Four South East Asian nations have launched joint air patrols of the Malacca Strait, in a bid to deter pirate attacks.
The four countries will take it in turns to monitor the strait
Planes from Malaysia, Singapore, Indonesia and Thailand will be allowed to cross into each other's air space under the scheme.
The four countries will initially take turns conducting two patrols a week.
The strait is one of the world's busiest sea lanes, carrying half its oil and a quarter of its commerce.
But it is also becoming increasingly notorious for pirates, and 27pirate attacks were reported in the waterway last year.
The first aircraft to take part in the Eyes in the Sky project, a Malaysian C130 Hercules, took off from Kuala Lumpur's Subang Airport with a crew from Indonesia, Malaysia and Singapore on Tuesday.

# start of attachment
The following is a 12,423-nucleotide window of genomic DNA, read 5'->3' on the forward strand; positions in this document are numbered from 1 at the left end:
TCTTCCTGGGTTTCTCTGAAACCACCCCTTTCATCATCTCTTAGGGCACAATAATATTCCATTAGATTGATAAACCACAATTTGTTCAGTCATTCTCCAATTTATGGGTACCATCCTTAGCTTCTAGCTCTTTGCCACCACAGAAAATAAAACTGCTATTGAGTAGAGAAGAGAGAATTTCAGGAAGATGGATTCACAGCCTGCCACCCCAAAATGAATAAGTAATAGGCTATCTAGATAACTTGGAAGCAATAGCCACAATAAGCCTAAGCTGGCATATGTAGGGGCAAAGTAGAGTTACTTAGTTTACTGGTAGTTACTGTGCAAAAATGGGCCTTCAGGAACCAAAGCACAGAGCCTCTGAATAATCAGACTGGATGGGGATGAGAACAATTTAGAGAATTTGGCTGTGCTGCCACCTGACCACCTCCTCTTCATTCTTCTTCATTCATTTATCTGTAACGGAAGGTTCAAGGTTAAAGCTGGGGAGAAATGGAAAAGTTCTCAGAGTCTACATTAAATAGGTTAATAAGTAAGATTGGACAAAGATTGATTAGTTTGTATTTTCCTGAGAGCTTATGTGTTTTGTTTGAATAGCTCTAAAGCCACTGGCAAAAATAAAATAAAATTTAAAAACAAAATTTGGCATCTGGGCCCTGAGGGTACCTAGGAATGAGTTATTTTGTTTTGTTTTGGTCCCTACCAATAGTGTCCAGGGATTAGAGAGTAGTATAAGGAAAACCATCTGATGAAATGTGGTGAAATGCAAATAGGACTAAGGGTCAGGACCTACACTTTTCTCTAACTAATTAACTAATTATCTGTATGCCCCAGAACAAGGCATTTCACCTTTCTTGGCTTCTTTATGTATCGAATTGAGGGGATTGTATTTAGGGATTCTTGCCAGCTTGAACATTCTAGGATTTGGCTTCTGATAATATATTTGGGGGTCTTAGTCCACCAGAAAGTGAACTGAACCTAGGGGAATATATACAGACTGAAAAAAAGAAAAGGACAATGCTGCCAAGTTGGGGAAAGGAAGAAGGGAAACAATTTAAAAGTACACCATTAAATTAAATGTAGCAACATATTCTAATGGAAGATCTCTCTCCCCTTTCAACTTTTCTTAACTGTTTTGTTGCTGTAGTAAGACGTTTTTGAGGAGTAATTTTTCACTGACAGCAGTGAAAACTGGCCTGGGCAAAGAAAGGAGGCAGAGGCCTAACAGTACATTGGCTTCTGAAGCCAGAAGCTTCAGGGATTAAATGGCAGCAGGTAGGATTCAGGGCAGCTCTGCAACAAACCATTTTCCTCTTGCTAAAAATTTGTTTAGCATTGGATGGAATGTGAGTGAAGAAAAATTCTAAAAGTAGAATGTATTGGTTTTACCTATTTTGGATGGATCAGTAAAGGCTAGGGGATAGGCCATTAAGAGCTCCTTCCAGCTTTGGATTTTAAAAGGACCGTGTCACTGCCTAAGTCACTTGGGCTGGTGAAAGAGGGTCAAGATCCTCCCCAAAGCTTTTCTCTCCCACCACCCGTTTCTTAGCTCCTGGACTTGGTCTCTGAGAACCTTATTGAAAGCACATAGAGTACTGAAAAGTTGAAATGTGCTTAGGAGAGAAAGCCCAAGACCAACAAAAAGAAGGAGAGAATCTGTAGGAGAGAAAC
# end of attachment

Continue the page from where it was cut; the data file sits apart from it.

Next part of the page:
"Hopefully this will send a very strong message to the international community that we are serious about maintaining the security of the Malacca Strait," said Malaysian Defence Minister Najib Razak.
He added that he hoped other countries, including the US and Australia, would offer to participate in the scheme.
Indonesia and Malaysia rejected the US's offer last year that American forces help patrol the strait.
From the point where the Malacca Straits are at their narrowest, the Indonesian island of Batam can clearly be seen on one side and the skyscrapers of Singapore on the other.
Piracy has been a problem on the waterway for centuries, but it has been getting worse in recent years. Since the 11 September attacks on the US, the threat of attacks in the region has also increased.
Last year, Indonesia, Malaysia and Singapore launched joint naval patrols of the strait.